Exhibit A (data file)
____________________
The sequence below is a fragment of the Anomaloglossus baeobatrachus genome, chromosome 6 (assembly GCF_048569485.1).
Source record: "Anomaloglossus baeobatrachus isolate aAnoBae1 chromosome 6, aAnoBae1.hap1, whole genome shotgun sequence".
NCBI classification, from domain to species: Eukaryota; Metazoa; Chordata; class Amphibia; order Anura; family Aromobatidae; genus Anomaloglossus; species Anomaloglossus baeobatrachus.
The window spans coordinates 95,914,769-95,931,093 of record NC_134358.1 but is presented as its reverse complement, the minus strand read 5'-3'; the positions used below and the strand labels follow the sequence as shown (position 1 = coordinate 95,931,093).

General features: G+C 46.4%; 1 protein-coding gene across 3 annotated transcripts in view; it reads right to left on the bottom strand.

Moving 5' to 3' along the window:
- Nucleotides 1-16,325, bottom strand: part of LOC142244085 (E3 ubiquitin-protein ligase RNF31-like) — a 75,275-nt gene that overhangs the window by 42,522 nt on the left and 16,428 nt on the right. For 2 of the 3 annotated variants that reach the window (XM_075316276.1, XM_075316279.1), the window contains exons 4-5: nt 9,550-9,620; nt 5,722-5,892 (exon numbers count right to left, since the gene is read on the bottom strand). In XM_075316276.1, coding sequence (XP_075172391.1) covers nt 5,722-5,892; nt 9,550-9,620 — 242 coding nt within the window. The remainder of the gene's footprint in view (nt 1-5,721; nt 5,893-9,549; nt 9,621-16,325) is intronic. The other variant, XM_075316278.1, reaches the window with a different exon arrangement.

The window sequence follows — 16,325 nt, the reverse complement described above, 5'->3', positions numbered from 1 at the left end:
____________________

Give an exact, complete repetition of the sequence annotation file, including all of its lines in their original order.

The sequence below is a fragment of the Anomaloglossus baeobatrachus genome, chromosome 6 (assembly GCF_048569485.1).
Source record: "Anomaloglossus baeobatrachus isolate aAnoBae1 chromosome 6, aAnoBae1.hap1, whole genome shotgun sequence".
NCBI classification, from domain to species: Eukaryota; Metazoa; Chordata; class Amphibia; order Anura; family Aromobatidae; genus Anomaloglossus; species Anomaloglossus baeobatrachus.
The window spans coordinates 95,914,769-95,931,093 of record NC_134358.1 but is presented as its reverse complement, the minus strand read 5'-3'; the positions used below and the strand labels follow the sequence as shown (position 1 = coordinate 95,931,093).

General features: G+C 46.4%; 1 protein-coding gene across 3 annotated transcripts in view; it reads right to left on the bottom strand.

Moving 5' to 3' along the window:
- Nucleotides 1-16,325, bottom strand: part of LOC142244085 (E3 ubiquitin-protein ligase RNF31-like) — a 75,275-nt gene that overhangs the window by 42,522 nt on the left and 16,428 nt on the right. For 2 of the 3 annotated variants that reach the window (XM_075316276.1, XM_075316279.1), the window contains exons 4-5: nt 9,550-9,620; nt 5,722-5,892 (exon numbers count right to left, since the gene is read on the bottom strand). In XM_075316276.1, coding sequence (XP_075172391.1) covers nt 5,722-5,892; nt 9,550-9,620 — 242 coding nt within the window. The remainder of the gene's footprint in view (nt 1-5,721; nt 5,893-9,549; nt 9,621-16,325) is intronic. The other variant, XM_075316278.1, reaches the window with a different exon arrangement.

The window sequence follows — 16,325 nt, the reverse complement described above, 5'->3', positions numbered from 1 at the left end: